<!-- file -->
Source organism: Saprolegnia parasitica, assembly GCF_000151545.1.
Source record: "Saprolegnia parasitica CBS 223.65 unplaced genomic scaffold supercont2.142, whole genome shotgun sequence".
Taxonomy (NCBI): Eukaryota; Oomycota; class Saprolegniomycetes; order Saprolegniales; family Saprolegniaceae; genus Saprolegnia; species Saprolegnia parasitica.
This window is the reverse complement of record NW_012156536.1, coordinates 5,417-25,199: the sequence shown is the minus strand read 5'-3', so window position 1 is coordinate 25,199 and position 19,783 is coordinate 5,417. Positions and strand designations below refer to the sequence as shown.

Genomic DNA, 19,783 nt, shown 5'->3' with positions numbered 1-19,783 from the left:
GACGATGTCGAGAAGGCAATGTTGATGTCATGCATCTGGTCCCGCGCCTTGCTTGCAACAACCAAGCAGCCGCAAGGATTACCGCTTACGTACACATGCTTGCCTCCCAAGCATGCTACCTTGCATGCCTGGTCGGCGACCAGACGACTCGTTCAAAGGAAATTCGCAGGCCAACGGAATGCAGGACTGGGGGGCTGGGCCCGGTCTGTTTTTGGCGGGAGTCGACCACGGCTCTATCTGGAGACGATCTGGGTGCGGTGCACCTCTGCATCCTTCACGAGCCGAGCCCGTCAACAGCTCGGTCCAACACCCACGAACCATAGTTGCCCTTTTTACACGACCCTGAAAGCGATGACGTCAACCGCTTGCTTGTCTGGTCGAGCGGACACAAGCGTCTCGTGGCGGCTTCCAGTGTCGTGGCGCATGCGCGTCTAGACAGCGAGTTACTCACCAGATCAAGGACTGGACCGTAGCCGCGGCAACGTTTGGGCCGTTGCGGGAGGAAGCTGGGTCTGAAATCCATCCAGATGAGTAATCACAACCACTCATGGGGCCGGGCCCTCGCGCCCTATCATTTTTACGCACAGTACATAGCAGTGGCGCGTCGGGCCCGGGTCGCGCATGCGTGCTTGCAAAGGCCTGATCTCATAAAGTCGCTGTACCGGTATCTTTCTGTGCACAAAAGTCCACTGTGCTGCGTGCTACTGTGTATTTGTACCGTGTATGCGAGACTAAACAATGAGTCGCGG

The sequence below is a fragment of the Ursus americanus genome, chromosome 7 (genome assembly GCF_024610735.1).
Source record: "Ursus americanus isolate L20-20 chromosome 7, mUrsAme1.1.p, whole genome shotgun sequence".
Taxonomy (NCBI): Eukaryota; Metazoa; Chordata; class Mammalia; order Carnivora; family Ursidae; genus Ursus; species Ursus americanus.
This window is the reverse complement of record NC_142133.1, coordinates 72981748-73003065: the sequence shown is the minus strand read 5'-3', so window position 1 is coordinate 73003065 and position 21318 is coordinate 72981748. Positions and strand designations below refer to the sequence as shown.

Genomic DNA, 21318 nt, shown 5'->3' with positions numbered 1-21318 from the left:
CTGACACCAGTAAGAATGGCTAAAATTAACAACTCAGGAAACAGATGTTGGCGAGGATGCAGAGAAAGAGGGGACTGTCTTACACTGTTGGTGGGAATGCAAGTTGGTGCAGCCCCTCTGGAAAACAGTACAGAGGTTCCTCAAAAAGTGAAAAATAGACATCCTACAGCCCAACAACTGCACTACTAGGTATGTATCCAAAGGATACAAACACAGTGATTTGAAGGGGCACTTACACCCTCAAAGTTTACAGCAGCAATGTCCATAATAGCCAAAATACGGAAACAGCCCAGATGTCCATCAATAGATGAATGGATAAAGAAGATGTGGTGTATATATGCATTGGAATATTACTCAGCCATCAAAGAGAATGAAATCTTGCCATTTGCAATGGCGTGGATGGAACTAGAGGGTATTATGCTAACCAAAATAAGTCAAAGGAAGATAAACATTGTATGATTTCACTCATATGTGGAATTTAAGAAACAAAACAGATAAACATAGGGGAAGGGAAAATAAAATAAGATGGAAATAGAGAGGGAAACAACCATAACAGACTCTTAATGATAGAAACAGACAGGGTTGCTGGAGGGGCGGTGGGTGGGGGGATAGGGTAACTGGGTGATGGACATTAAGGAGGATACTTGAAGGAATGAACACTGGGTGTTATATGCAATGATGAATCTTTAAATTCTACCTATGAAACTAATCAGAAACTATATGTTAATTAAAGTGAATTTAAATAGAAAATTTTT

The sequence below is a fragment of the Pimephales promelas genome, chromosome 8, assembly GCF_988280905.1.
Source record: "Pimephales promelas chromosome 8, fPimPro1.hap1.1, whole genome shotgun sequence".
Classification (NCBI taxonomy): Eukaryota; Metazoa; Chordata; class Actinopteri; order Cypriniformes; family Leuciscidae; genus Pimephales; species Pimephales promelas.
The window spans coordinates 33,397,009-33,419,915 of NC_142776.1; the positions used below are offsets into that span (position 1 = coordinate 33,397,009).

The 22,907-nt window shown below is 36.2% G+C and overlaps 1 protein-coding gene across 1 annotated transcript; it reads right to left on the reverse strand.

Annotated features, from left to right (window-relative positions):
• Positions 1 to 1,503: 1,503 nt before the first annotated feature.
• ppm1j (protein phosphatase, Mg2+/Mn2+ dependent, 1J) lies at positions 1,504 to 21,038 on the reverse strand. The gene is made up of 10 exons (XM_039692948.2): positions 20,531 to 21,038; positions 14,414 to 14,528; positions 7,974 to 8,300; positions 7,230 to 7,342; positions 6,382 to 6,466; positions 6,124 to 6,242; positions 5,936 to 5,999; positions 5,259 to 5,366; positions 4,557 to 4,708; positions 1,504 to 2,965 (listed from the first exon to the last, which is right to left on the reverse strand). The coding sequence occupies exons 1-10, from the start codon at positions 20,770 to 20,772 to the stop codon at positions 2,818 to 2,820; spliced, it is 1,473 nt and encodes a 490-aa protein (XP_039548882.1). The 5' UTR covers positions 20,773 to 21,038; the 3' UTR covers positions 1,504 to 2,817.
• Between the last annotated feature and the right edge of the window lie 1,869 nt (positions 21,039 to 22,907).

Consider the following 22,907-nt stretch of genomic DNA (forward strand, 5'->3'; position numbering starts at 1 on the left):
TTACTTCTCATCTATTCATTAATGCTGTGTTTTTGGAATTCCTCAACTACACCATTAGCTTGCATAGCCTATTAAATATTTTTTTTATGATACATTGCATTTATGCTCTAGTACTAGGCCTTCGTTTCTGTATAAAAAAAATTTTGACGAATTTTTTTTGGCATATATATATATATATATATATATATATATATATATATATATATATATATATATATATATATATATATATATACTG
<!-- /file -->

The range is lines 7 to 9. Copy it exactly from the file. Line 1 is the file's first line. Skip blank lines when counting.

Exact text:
The sequence below is a fragment of the Ursus americanus genome, chromosome 7 (genome assembly GCF_024610735.1).
Source record: "Ursus americanus isolate L20-20 chromosome 7, mUrsAme1.1.p, whole genome shotgun sequence".
Taxonomy (NCBI): Eukaryota; Metazoa; Chordata; class Mammalia; order Carnivora; family Ursidae; genus Ursus; species Ursus americanus.